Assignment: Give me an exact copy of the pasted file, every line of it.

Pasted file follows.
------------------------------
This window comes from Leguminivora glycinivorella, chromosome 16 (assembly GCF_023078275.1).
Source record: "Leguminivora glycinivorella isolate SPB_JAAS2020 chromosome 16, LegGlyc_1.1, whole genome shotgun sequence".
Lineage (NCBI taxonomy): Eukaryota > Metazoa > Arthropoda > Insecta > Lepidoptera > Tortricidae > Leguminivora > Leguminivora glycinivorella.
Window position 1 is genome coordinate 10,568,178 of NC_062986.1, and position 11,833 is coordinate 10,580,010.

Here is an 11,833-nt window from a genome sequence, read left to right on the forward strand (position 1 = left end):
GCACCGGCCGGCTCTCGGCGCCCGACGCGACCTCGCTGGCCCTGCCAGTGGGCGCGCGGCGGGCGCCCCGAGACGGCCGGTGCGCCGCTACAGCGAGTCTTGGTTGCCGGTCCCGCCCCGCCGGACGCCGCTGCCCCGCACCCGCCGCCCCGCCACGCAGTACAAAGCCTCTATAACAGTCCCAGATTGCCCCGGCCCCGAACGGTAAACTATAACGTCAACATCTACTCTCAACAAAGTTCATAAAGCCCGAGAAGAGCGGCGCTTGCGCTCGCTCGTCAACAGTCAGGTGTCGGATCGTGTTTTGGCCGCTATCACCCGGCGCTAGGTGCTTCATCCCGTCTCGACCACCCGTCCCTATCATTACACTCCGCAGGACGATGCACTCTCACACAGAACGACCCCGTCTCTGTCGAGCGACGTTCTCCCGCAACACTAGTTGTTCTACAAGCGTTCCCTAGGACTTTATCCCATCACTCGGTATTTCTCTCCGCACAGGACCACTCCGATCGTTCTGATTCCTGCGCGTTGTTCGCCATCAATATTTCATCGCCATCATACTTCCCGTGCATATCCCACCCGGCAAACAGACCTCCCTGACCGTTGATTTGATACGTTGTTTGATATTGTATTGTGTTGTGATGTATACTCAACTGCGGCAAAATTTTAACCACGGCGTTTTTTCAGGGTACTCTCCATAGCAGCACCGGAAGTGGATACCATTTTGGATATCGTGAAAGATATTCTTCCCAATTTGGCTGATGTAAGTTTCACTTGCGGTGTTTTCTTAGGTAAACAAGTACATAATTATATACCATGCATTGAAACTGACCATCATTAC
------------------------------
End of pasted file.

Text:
This window comes from Leguminivora glycinivorella, chromosome 16 (assembly GCF_023078275.1).
Source record: "Leguminivora glycinivorella isolate SPB_JAAS2020 chromosome 16, LegGlyc_1.1, whole genome shotgun sequence".
Lineage (NCBI taxonomy): Eukaryota > Metazoa > Arthropoda > Insecta > Lepidoptera > Tortricidae > Leguminivora > Leguminivora glycinivorella.
Window position 1 is genome coordinate 10,568,178 of NC_062986.1, and position 11,833 is coordinate 10,580,010.

Here is an 11,833-nt window from a genome sequence, read left to right on the forward strand (position 1 = left end):
GCACCGGCCGGCTCTCGGCGCCCGACGCGACCTCGCTGGCCCTGCCAGTGGGCGCGCGGCGGGCGCCCCGAGACGGCCGGTGCGCCGCTACAGCGAGTCTTGGTTGCCGGTCCCGCCCCGCCGGACGCCGCTGCCCCGCACCCGCCGCCCCGCCACGCAGTACAAAGCCTCTATAACAGTCCCAGATTGCCCCGGCCCCGAACGGTAAACTATAACGTCAACATCTACTCTCAACAAAGTTCATAAAGCCCGAGAAGAGCGGCGCTTGCGCTCGCTCGTCAACAGTCAGGTGTCGGATCGTGTTTTGGCCGCTATCACCCGGCGCTAGGTGCTTCATCCCGTCTCGACCACCCGTCCCTATCATTACACTCCGCAGGACGATGCACTCTCACACAGAACGACCCCGTCTCTGTCGAGCGACGTTCTCCCGCAACACTAGTTGTTCTACAAGCGTTCCCTAGGACTTTATCCCATCACTCGGTATTTCTCTCCGCACAGGACCACTCCGATCGTTCTGATTCCTGCGCGTTGTTCGCCATCAATATTTCATCGCCATCATACTTCCCGTGCATATCCCACCCGGCAAACAGACCTCCCTGACCGTTGATTTGATACGTTGTTTGATATTGTATTGTGTTGTGATGTATACTCAACTGCGGCAAAATTTTAACCACGGCGTTTTTTCAGGGTACTCTCCATAGCAGCACCGGAAGTGGATACCATTTTGGATATCGTGAAAGATATTCTTCCCAATTTGGCTGATGTAAGTTTCACTTGCGGTGTTTTCTTAGGTAAACAAGTACATAATTATATACCATGCATTGAAACTGACCATCATTAC